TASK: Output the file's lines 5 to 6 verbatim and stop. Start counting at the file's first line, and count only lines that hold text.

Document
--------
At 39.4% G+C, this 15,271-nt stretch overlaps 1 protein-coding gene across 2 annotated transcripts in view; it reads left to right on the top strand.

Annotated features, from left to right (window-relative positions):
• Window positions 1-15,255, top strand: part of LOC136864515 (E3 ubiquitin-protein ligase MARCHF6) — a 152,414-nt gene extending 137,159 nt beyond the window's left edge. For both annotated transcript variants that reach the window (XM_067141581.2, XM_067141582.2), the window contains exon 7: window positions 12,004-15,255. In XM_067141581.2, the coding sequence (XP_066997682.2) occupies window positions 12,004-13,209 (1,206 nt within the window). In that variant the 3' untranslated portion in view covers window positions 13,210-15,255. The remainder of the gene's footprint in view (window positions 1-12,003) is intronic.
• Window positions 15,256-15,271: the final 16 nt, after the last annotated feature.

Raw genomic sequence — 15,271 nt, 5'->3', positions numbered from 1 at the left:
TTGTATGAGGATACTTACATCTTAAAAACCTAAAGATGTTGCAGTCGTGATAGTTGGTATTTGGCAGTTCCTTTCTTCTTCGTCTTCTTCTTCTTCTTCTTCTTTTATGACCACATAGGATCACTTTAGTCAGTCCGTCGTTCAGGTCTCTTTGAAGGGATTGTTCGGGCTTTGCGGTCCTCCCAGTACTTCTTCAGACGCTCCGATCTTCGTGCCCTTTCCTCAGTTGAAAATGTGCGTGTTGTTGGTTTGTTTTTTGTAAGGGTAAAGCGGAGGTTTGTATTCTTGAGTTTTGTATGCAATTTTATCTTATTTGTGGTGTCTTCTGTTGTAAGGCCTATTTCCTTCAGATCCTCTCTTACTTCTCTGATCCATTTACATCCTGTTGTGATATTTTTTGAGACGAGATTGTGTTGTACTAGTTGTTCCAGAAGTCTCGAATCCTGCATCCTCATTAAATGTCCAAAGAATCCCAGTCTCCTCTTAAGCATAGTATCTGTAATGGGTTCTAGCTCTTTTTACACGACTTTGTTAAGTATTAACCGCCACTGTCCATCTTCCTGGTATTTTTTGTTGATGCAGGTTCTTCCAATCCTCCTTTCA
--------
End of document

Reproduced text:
Raw genomic sequence — 15,271 nt, 5'->3', positions numbered from 1 at the left:
TTGTATGAGGATACTTACATCTTAAAAACCTAAAGATGTTGCAGTCGTGATAGTTGGTATTTGGCAGTTCCTTTCTTCTTCGTCTTCTTCTTCTTCTTCTTCTTTTATGACCACATAGGATCACTTTAGTCAGTCCGTCGTTCAGGTCTCTTTGAAGGGATTGTTCGGGCTTTGCGGTCCTCCCAGTACTTCTTCAGACGCTCCGATCTTCGTGCCCTTTCCTCAGTTGAAAATGTGCGTGTTGTTGGTTTGTTTTTTGTAAGGGTAAAGCGGAGGTTTGTATTCTTGAGTTTTGTATGCAATTTTATCTTATTTGTGGTGTCTTCTGTTGTAAGGCCTATTTCCTTCAGATCCTCTCTTACTTCTCTGATCCATTTACATCCTGTTGTGATATTTTTTGAGACGAGATTGTGTTGTACTAGTTGTTCCAGAAGTCTCGAATCCTGCATCCTCATTAAATGTCCAAAGAATCCCAGTCTCCTCTTAAGCATAGTATCTGTAATGGGTTCTAGCTCTTTTTACACGACTTTGTTAAGTATTAACCGCCACTGTCCATCTTCCTGGTATTTTTTGTTGATGCAGGTTCTTCCAATCCTCCTTTCA